Thursday, 19 June 2014

M.U.S.H.A. - Sega Mega Drive - 1990

The first boss is a pagoda on caterpillar tracks.

M.U.S.H.A. is a vertically scrolling shoot ‘em up released exclusively for the Sega Mega Drive in 1990.  It’s a game I was not familiar with and have to admit that first impressions were not that good.  If I had to describe it in one word it would be frantic.  You get wave after wave of enemies and gun emplacements firing at you.  The action is relentless and very fast and I was overwhelmed by the amount going on.  I died very quickly.  Time to consult the instructions.

It’s the year 2290 AD and man is advanced enough to start colonising outer space.  However, the supercomputer controlling a colony goes rogue and starts sending its attack units against mankind (very original).  You are one of a squad of pilots sent to put a stop to the attack.  Unfortunately all your wingmen are shot down and it is left to you to fight on alone.

The game has you clad in the flying Metallic Uniframe Super Hybrid Armour of the title.  This ‘armour’ doesn’t provide any protection as you lose a life with one hit.  If you die you reappear in the same spot with no let up in the onslaught.  The default weapon is a single forward firing laser.  In line with the genre, M.U.S.H.A. is played over several stages (seven in all), each concluding with a boss fight.
A couple of the weird and wonderful bosses.

Your longevity and firepower are greatly improved by picking up the secondary weapons/power-ups that frequently appear.  They are displayed as Lightning, Fire and Water symbols.  The Lightning and Fire power-ups improve your firepower, while the Water icon provides a rotating defensive shield.  You can only carry one type of power-up at a time, but it can be upgraded up to four times if you continue to collect the same icon.  They also provide some protection as if you are hit you lose the power-up before losing a life.  Strangely, the main and secondary weapons are mapped to different buttons so I had to hold down both for maximum effect.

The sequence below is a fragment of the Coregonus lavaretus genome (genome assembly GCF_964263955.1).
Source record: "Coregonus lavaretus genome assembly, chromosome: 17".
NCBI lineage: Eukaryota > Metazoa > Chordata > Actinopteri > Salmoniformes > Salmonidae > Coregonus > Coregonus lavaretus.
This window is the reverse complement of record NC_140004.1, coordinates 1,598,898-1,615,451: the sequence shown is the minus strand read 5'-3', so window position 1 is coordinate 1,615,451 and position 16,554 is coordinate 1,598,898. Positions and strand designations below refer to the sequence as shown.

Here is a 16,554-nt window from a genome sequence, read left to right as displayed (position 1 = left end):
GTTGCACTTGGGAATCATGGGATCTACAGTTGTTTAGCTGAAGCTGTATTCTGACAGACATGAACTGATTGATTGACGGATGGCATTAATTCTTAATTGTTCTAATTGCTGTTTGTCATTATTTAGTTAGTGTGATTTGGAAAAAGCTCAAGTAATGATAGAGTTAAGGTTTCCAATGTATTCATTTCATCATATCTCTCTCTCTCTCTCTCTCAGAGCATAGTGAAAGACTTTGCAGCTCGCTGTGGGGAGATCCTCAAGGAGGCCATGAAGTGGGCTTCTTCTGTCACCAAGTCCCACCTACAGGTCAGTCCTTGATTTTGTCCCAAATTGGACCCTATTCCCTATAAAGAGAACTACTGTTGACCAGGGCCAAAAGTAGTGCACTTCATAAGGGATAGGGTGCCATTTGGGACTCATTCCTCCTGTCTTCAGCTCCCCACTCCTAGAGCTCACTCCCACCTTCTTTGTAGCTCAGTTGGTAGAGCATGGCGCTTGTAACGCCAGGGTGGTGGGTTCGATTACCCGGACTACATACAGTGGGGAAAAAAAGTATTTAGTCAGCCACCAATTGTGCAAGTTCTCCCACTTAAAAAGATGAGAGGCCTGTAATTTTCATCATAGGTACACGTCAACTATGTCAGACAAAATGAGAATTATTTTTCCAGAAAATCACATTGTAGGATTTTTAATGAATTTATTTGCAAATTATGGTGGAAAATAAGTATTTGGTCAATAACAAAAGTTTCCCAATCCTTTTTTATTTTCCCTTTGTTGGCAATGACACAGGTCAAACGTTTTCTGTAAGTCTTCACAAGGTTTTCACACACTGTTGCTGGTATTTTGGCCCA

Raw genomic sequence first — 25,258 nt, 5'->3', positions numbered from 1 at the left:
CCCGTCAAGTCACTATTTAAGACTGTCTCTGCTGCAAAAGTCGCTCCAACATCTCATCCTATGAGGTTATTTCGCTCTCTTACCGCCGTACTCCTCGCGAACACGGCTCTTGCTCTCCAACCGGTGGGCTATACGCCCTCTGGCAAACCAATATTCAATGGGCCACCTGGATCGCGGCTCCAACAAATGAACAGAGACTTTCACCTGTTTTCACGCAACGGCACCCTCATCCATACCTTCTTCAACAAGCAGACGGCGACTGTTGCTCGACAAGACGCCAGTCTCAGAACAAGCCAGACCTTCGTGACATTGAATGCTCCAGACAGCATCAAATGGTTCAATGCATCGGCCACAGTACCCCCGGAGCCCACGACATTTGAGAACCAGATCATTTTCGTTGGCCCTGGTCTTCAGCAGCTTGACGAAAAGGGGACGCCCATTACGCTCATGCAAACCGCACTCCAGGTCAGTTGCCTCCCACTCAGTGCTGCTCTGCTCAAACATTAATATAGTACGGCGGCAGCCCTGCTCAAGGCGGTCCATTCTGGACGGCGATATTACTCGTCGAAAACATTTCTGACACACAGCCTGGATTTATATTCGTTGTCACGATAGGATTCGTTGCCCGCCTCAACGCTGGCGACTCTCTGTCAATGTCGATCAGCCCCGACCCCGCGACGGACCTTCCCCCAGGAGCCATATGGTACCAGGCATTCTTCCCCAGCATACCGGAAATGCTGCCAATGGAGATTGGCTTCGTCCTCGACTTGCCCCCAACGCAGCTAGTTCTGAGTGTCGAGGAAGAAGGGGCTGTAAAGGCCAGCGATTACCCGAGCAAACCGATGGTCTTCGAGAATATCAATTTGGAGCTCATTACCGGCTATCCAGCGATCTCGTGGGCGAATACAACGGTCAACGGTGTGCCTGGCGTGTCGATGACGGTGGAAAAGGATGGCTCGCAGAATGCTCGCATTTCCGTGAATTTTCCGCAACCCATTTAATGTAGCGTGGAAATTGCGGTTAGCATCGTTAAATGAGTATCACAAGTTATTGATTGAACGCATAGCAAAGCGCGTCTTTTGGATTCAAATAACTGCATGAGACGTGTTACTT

Firepower can also be increased by collecting the chips dropped by a particular craft that occasionally hovers on the screen.  As well as upgrading your main weapon, the chips provide a maximum of two bullet firing drones - three chips for each drone.  Continuing to collect the chips when you already have two drones creates replacements that are available if one is destroyed.
The white object on the right moves back and forth across the screen and drops 'chips' when shot.

You can cycle through several formations for the drones depending on the situation. ‘Forward’ supplements your main weapon. With '3Way' they fire forward and slightly to the side. 'Back' fires backwards. Select 'Reverse' and they fire in the opposite way to which you are moving (the same as the red pods in Image Fight).  If you choose ‘Roll’ they circle your ship firing outwards in all directions.  In ‘Free’ mode, the drones home in on enemies and pelt them with bullets until they are destroyed.

Finally, you can also change your speed but only when the game is paused.

M.U.S.H.A. is intense, non-stop action with lots of bullets and varied enemies filling the screen.  Additionally, the scrolling is smooth and fast with no hint of slowdown when the screen gets busy.  The music is also good and gets the adrenaline pumping nicely.  Although very fast, the game is not overly difficult due to the fact the power-ups provide limited protection and you respawn in the same spot when you die.  M.U.S.H.A. is a game I like a lot and proves that first impressions don’t mean a thing.
It's not all shooting.  This is a fast section where you have to avoid the walls.

Example gameplay - NB. Uploading the file to YouTube caused glitches in the graphics making the ship and weapons disappear.  Also the scrolling is not as smooth.

Friday, 6 June 2014

The Killing Game Show - Atari ST - 1990

The title of this game piqued my interest when I noticed it on my shortlist.  It was down as a top game for the Atari ST yet I had never heard of it.  From the title I guessed it would have been a platform game taking inspiration from the show in The Running Man film.  I wouldn’t be that wide of the mark.